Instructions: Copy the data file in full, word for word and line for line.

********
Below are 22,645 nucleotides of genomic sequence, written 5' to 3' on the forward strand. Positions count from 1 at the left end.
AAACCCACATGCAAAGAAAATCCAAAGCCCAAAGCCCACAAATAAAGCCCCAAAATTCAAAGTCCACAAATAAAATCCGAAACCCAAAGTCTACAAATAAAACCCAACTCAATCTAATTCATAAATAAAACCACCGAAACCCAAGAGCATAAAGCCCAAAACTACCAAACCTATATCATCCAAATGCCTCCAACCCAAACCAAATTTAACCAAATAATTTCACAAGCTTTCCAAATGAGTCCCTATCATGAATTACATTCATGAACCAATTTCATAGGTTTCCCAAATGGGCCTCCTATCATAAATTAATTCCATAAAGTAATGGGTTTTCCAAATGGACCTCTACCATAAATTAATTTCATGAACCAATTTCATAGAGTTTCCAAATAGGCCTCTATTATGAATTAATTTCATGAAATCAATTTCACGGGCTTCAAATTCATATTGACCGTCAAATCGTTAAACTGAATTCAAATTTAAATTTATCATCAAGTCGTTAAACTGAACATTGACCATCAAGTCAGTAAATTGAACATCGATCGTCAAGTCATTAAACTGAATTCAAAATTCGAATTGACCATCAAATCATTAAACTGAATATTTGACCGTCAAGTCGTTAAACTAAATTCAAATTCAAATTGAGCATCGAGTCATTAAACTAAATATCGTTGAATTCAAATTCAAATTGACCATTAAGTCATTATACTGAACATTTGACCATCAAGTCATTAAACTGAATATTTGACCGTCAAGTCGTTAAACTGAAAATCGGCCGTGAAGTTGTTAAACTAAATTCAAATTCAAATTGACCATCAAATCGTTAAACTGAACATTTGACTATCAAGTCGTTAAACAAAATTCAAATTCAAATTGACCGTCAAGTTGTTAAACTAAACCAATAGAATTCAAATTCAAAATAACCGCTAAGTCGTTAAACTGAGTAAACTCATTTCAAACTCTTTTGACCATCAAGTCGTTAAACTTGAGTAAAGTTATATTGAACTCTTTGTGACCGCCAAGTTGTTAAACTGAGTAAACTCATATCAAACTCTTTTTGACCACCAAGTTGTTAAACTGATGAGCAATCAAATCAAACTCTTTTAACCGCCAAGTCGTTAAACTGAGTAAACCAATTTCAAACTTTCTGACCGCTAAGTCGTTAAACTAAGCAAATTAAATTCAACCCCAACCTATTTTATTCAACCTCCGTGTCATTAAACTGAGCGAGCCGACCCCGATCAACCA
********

Below are 22,645 nucleotides of genomic sequence, written 5' to 3' on the forward strand. Positions count from 1 at the left end.
AAACCCACATGCAAAGAAAATCCAAAGCCCAAAGCCCACAAATAAAGCCCCAAAATTCAAAGTCCACAAATAAAATCCGAAACCCAAAGTCTACAAATAAAACCCAACTCAATCTAATTCATAAATAAAACCACCGAAACCCAAGAGCATAAAGCCCAAAACTACCAAACCTATATCATCCAAATGCCTCCAACCCAAACCAAATTTAACCAAATAATTTCACAAGCTTTCCAAATGAGTCCCTATCATGAATTACATTCATGAACCAATTTCATAGGTTTCCCAAATGGGCCTCCTATCATAAATTAATTCCATAAAGTAATGGGTTTTCCAAATGGACCTCTACCATAAATTAATTTCATGAACCAATTTCATAGAGTTTCCAAATAGGCCTCTATTATGAATTAATTTCATGAAATCAATTTCACGGGCTTCAAATTCATATTGACCGTCAAATCGTTAAACTGAATTCAAATTTAAATTTATCATCAAGTCGTTAAACTGAACATTGACCATCAAGTCAGTAAATTGAACATCGATCGTCAAGTCATTAAACTGAATTCAAAATTCGAATTGACCATCAAATCATTAAACTGAATATTTGACCGTCAAGTCGTTAAACTAAATTCAAATTCAAATTGAGCATCGAGTCATTAAACTAAATATCGTTGAATTCAAATTCAAATTGACCATTAAGTCATTATACTGAACATTTGACCATCAAGTCATTAAACTGAATATTTGACCGTCAAGTCGTTAAACTGAAAATCGGCCGTGAAGTTGTTAAACTAAATTCAAATTCAAATTGACCATCAAATCGTTAAACTGAACATTTGACTATCAAGTCGTTAAACAAAATTCAAATTCAAATTGACCGTCAAGTTGTTAAACTAAACCAATAGAATTCAAATTCAAAATAACCGCTAAGTCGTTAAACTGAGTAAACTCATTTCAAACTCTTTTGACCATCAAGTCGTTAAACTTGAGTAAAGTTATATTGAACTCTTTGTGACCGCCAAGTTGTTAAACTGAGTAAACTCATATCAAACTCTTTTTGACCACCAAGTTGTTAAACTGATGAGCAATCAAATCAAACTCTTTTAACCGCCAAGTCGTTAAACTGAGTAAACCAATTTCAAACTTTCTGACCGCTAAGTCGTTAAACTAAGCAAATTAAATTCAACCCCAACCTATTTTATTCAACCTCCGTGTCATTAAACTGAGCGAGCCGACCCCGATCAACCA